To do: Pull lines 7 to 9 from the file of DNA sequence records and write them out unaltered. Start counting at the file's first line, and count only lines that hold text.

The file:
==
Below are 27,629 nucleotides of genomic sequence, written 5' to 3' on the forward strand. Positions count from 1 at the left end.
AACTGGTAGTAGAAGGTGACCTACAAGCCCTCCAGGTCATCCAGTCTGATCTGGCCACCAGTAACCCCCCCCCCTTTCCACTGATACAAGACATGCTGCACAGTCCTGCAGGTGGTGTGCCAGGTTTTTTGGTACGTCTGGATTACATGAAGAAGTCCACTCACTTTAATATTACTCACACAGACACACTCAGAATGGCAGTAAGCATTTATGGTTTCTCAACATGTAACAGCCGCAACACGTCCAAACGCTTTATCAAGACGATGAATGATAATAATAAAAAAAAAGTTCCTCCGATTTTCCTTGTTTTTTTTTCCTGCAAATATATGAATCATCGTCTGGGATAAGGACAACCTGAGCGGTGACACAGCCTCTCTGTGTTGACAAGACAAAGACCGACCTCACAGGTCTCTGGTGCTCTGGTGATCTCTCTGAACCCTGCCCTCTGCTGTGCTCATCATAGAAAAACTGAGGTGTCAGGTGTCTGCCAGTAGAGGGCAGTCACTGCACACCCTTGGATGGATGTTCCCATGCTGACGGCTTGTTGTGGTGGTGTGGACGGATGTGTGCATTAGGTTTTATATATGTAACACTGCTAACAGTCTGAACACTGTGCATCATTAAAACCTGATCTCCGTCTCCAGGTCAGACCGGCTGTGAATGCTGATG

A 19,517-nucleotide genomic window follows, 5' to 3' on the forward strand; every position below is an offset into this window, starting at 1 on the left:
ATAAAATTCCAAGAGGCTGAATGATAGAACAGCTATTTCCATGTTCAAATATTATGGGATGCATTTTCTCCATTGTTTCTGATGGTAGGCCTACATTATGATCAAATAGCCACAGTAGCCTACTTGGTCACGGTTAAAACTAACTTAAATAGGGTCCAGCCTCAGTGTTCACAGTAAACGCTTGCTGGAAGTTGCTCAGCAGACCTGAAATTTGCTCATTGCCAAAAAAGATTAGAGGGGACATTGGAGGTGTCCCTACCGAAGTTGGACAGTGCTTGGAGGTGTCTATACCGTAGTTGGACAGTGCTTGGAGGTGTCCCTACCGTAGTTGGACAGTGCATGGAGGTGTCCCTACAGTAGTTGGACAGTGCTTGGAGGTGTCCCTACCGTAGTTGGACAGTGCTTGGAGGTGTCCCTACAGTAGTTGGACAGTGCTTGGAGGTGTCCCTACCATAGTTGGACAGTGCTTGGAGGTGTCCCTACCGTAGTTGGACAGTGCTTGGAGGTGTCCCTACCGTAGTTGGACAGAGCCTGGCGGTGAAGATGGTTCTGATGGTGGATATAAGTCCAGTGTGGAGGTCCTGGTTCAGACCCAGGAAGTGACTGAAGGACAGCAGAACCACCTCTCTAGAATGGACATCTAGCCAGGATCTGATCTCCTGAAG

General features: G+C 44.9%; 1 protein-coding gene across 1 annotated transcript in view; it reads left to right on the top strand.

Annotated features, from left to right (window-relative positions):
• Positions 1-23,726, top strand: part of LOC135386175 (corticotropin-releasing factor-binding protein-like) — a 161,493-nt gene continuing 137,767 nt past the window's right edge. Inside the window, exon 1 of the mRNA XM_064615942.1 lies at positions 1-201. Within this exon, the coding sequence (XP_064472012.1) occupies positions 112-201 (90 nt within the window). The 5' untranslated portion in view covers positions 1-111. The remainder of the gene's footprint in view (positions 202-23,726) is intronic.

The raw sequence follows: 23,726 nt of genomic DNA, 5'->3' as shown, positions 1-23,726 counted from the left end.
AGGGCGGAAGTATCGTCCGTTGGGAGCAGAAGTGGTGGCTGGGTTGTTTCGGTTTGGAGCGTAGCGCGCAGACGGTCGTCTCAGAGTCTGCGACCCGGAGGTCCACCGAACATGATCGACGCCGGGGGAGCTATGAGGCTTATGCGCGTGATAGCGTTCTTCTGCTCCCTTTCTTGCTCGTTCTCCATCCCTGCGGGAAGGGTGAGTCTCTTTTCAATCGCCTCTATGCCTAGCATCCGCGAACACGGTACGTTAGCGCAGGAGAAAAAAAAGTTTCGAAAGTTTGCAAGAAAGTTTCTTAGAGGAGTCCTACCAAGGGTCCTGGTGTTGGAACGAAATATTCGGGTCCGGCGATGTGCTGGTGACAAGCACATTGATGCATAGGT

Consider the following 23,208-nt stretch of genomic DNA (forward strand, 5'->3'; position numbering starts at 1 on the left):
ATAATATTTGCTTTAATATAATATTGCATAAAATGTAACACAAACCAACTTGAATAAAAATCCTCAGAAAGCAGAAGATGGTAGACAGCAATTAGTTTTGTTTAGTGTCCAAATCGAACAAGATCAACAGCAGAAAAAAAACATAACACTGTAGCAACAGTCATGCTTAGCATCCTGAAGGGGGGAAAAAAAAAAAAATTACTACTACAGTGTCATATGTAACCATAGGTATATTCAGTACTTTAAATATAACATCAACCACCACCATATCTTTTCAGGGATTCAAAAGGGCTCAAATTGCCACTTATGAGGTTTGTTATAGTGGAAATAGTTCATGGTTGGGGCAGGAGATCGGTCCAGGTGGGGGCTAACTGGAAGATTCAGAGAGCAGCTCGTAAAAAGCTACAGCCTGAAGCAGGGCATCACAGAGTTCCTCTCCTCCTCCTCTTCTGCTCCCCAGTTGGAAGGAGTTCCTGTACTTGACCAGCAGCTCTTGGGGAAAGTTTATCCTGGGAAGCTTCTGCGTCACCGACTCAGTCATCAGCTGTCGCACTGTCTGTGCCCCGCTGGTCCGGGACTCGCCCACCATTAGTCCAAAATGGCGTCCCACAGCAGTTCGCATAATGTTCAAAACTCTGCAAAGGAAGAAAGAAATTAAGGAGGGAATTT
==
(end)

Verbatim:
• Positions 1-23,726, top strand: part of LOC135386175 (corticotropin-releasing factor-binding protein-like) — a 161,493-nt gene continuing 137,767 nt past the window's right edge. Inside the window, exon 1 of the mRNA XM_064615942.1 lies at positions 1-201. Within this exon, the coding sequence (XP_064472012.1) occupies positions 112-201 (90 nt within the window). The 5' untranslated portion in view covers positions 1-111. The remainder of the gene's footprint in view (positions 202-23,726) is intronic.

The raw sequence follows: 23,726 nt of genomic DNA, 5'->3' as shown, positions 1-23,726 counted from the left end.
AGGGCGGAAGTATCGTCCGTTGGGAGCAGAAGTGGTGGCTGGGTTGTTTCGGTTTGGAGCGTAGCGCGCAGACGGTCGTCTCAGAGTCTGCGACCCGGAGGTCCACCGAACATGATCGACGCCGGGGGAGCTATGAGGCTTATGCGCGTGATAGCGTTCTTCTGCTCCCTTTCTTGCTCGTTCTCCATCCCTGCGGGAAGGGTGAGTCTCTTTTCAATCGCCTCTATGCCTAGCATCCGCGAACACGGTACGTTAGCGCAGGAGAAAAAAAAGTTTCGAAAGTTTGCAAGAAAGTTTCTTAGAGGAGTCCTACCAAGGGTCCTGGTGTTGGAACGAAATATTCGGGTCCGGCGATGTGCTGGTGACAAGCACATTGATGCATAGGT